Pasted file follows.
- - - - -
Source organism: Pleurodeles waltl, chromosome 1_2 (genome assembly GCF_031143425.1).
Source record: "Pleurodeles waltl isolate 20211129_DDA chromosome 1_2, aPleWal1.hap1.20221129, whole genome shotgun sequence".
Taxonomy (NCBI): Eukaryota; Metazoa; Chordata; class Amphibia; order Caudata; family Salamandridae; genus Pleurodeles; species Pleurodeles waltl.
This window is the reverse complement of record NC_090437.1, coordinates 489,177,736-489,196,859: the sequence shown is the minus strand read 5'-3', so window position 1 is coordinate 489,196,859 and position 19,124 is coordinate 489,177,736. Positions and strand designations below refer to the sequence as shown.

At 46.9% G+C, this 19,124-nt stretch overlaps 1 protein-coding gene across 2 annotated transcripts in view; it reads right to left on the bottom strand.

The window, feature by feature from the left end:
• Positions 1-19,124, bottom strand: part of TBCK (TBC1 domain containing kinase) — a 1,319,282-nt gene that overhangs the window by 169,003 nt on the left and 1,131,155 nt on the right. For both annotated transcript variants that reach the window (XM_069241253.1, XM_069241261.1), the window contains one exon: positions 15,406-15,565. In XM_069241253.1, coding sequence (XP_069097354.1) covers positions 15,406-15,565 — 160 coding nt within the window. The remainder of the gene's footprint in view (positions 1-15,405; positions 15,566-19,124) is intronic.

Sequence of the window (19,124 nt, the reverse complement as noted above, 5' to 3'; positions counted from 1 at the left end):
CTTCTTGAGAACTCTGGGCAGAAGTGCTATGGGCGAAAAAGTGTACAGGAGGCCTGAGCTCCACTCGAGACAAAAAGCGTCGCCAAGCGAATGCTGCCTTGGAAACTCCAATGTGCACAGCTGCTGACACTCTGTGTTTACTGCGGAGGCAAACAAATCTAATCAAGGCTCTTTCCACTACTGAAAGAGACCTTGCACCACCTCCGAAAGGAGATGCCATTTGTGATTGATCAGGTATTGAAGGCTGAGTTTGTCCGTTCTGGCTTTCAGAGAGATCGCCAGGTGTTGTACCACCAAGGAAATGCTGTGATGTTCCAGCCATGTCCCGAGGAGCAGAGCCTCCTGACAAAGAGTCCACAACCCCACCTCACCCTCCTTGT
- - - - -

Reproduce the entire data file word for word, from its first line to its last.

Source organism: Pleurodeles waltl, chromosome 1_2 (genome assembly GCF_031143425.1).
Source record: "Pleurodeles waltl isolate 20211129_DDA chromosome 1_2, aPleWal1.hap1.20221129, whole genome shotgun sequence".
Taxonomy (NCBI): Eukaryota; Metazoa; Chordata; class Amphibia; order Caudata; family Salamandridae; genus Pleurodeles; species Pleurodeles waltl.
This window is the reverse complement of record NC_090437.1, coordinates 489,177,736-489,196,859: the sequence shown is the minus strand read 5'-3', so window position 1 is coordinate 489,196,859 and position 19,124 is coordinate 489,177,736. Positions and strand designations below refer to the sequence as shown.

At 46.9% G+C, this 19,124-nt stretch overlaps 1 protein-coding gene across 2 annotated transcripts in view; it reads right to left on the bottom strand.

The window, feature by feature from the left end:
• Positions 1-19,124, bottom strand: part of TBCK (TBC1 domain containing kinase) — a 1,319,282-nt gene that overhangs the window by 169,003 nt on the left and 1,131,155 nt on the right. For both annotated transcript variants that reach the window (XM_069241253.1, XM_069241261.1), the window contains one exon: positions 15,406-15,565. In XM_069241253.1, coding sequence (XP_069097354.1) covers positions 15,406-15,565 — 160 coding nt within the window. The remainder of the gene's footprint in view (positions 1-15,405; positions 15,566-19,124) is intronic.

Sequence of the window (19,124 nt, the reverse complement as noted above, 5' to 3'; positions counted from 1 at the left end):
CTTCTTGAGAACTCTGGGCAGAAGTGCTATGGGCGAAAAAGTGTACAGGAGGCCTGAGCTCCACTCGAGACAAAAAGCGTCGCCAAGCGAATGCTGCCTTGGAAACTCCAATGTGCACAGCTGCTGACACTCTGTGTTTACTGCGGAGGCAAACAAATCTAATCAAGGCTCTTTCCACTACTGAAAGAGACCTTGCACCACCTCCGAAAGGAGATGCCATTTGTGATTGATCAGGTATTGAAGGCTGAGTTTGTCCGTTCTGGCTTTCAGAGAGATCGCCAGGTGTTGTACCACCAAGGAAATGCTGTGATGTTCCAGCCATGTCCCGAGGAGCAGAGCCTCCTGACAAAGAGTCCACAACCCCACCTCACCCTCCTTGT